Compensation Orders – an introduction

We have reported on a number of social housing fraud convictions in this blog, and along with unlawful profit and costs orders the court may consider making a compensation order . For example, a £45,000 compensation order was made in a sub-letting case reported in the Islington Gazette (and here) in April 2018.

In the same month,  a former housing officer was ordered to pay £20,000 to his erstwhile employers, after receiving a 3-year sentence in 2016 “after admitting fraud offences relating to social housing applications and job references”.

When it comes to profits from a housing fraud, if a person is convicted of an offence under either sections 1 or 2 of the Prevention of Social Fraud Act 2013 the court must decide whether to make an unlawful profit order. An unlawful profit order can be made instead of or in addition to an order under the court’s sentencing powers (see section 4(1) and (2) of the 2013 Act).

If a court decides not to make an unlawful profit order, section 4(4) of the 2013 Act states that it must give reasons for that decision when passing sentence.  

As for questions of loss and compensation orders, the criminal court must consider this in any case where personal injury, loss or damage has resulted from the offence, and the court must also (as with the unlawful profit order) give reasons if it decides not to order compensation.

And so section 130 of the Powers of Criminal Courts (Sentencing) Act 2000 provides:

“(1) A court by or before which a person is convicted of an offence, instead of or in addition to dealing with him in any other way, may, on application or otherwise, make an order (in this Act referred to as a “compensation order”) requiring him—
(a) to pay compensation for any personal injury, loss or damage resulting from that offence or any other offence which is taken into consideration by the court in determining sentence; or
(b) to make payments for funeral expenses or bereavement in respect of a death resulting from any such offence, other than a death due to an accident arising out of the presence of a motor vehicle on a road;
but this is subject to the following provisions of this section and to section 131 below.”

There are some salient points to remember about such orders:

1. They are ordered by the criminal courts following a conviction, and in a housing fraud case may be made, for example, where the local authority ‘victim’ has been put to the expense of putting a household in temporary  accommodation because the defendant has wrongly been allocated housing due to their misrepresentation.

2. No upper limit applies to those aged 18 or over (see s. 131 of the 2000 Act, which limits the amount to no more than £5000) though the amount of loss to the victim, such as the social landlord, is the matter being compensated.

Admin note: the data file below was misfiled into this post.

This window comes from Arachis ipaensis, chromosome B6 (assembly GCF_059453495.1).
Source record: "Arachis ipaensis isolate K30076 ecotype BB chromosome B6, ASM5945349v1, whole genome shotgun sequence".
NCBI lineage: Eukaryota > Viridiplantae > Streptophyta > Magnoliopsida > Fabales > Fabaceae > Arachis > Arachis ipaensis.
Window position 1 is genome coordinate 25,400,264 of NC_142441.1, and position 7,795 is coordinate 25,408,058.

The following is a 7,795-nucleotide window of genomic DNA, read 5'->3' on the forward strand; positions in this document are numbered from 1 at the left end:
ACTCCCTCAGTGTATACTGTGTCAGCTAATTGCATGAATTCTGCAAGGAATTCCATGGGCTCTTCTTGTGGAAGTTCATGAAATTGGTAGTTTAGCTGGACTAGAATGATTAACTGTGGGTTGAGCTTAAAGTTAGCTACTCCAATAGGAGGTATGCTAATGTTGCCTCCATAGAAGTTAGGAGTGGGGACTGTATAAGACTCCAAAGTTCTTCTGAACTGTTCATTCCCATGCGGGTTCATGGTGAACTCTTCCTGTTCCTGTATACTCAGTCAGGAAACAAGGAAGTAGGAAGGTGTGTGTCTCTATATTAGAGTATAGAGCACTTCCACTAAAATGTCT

3. Victim’s views are paramount whilst alternative civil remedies are ignored.

4. The court must, of course, take into account the offender’s means and this can focus on both income and (acquired by means of the fraud) assets (which could be sold to pay the order).

5. Priority will be given to the compensation order over a fine where the offender has insufficient means to pay both.

Mr Justice Cranston said in R v Stapylton (Ben) [2012] EWCA Crim 728; [2013] 1 Cr App R (S) 12:

“11 Since the first legislation enabling compensation to be awarded by the criminal courts was enacted, section 1(1) of the Criminal Justice Act 1972, the courts have laid down a number of principles about the making of compensation orders. First, the court has no jurisdiction to make an order where there are real issues as to whether those to benefit have suffered any, and if so, what loss: R v Horsham Justices ex p Richards [1985] 1 WLR 986, 993. Thus in R v Christopher Paul Watson (1990–91) 12 Cr. App. R. (S.) 508 no award was made in favour of insurers because there was no evidence as to the loss. Coupled with that is that because compensation orders are for straightforward cases: R v Donovan (1981) 3 Cr app R(S) 192, a court should not embark on a detailed inquiry as to the extent of any injury, loss or damage. If the matter demands such attention it is better left for civil proceedings. Further, compensation orders must not be made unless there is a realistic possibility of compliance (R v Webb (1979) 1 CR APP R (S) 16). Orders should not be made if they will be protracted in effect, although much will turn on the nature of the offence and the offender: R v Olliver (1989) 1 Cr App R (S) 10.”

The amount of the loss will need to be agreed by the defendant, or established by evidence. Such “evidence” hearings should be straightforward and simple (see Hyde v Emery (1984) Cr App R (S) 206).

In appropriate cases, the court can award a sum representing the loss of interest if the compensation order is large and the period long: R v Schofield[1978] 2 All E R 705.

A later posting will look at confiscation orders under the Proceeds of Crime Act 2002.

 

 

 

 

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